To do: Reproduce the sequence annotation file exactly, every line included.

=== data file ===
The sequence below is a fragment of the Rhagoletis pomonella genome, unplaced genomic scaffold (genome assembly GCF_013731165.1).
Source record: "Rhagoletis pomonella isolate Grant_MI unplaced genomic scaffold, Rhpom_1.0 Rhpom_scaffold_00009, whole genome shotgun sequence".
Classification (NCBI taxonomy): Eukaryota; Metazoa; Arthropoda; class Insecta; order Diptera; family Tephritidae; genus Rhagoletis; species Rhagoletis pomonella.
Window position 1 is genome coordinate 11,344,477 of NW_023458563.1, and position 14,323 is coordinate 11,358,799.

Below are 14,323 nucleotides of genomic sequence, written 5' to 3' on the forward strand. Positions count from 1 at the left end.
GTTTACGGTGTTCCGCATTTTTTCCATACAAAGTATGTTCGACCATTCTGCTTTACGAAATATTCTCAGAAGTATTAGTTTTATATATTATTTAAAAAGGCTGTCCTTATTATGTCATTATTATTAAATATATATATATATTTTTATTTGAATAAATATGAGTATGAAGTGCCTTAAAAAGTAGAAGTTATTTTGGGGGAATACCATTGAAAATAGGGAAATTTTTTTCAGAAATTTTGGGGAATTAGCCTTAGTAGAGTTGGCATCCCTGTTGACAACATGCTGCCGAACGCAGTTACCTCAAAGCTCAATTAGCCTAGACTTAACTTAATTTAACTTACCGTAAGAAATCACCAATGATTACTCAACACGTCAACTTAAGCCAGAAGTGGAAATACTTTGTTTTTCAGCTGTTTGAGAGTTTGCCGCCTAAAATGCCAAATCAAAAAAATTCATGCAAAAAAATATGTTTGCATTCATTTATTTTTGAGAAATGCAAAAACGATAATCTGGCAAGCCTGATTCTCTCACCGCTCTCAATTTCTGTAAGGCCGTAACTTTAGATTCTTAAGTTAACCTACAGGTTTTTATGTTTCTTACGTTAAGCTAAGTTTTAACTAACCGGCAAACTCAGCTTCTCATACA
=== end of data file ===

The sequence below is a fragment of the Rhagoletis pomonella genome, unplaced genomic scaffold (genome assembly GCF_013731165.1).
Source record: "Rhagoletis pomonella isolate Grant_MI unplaced genomic scaffold, Rhpom_1.0 Rhpom_scaffold_00009, whole genome shotgun sequence".
Classification (NCBI taxonomy): Eukaryota; Metazoa; Arthropoda; class Insecta; order Diptera; family Tephritidae; genus Rhagoletis; species Rhagoletis pomonella.
Window position 1 is genome coordinate 11,344,477 of NW_023458563.1, and position 14,323 is coordinate 11,358,799.

Below are 14,323 nucleotides of genomic sequence, written 5' to 3' on the forward strand. Positions count from 1 at the left end.
GTTTACGGTGTTCCGCATTTTTTCCATACAAAGTATGTTCGACCATTCTGCTTTACGAAATATTCTCAGAAGTATTAGTTTTATATATTATTTAAAAAGGCTGTCCTTATTATGTCATTATTATTAAATATATATATATATTTTTATTTGAATAAATATGAGTATGAAGTGCCTTAAAAAGTAGAAGTTATTTTGGGGGAATACCATTGAAAATAGGGAAATTTTTTTCAGAAATTTTGGGGAATTAGCCTTAGTAGAGTTGGCATCCCTGTTGACAACATGCTGCCGAACGCAGTTACCTCAAAGCTCAATTAGCCTAGACTTAACTTAATTTAACTTACCGTAAGAAATCACCAATGATTACTCAACACGTCAACTTAAGCCAGAAGTGGAAATACTTTGTTTTTCAGCTGTTTGAGAGTTTGCCGCCTAAAATGCCAAATCAAAAAAATTCATGCAAAAAAATATGTTTGCATTCATTTATTTTTGAGAAATGCAAAAACGATAATCTGGCAAGCCTGATTCTCTCACCGCTCTCAATTTCTGTAAGGCCGTAACTTTAGATTCTTAAGTTAACCTACAGGTTTTTATGTTTCTTACGTTAAGCTAAGTTTTAACTAACCGGCAAACTCAGCTTCTCATACA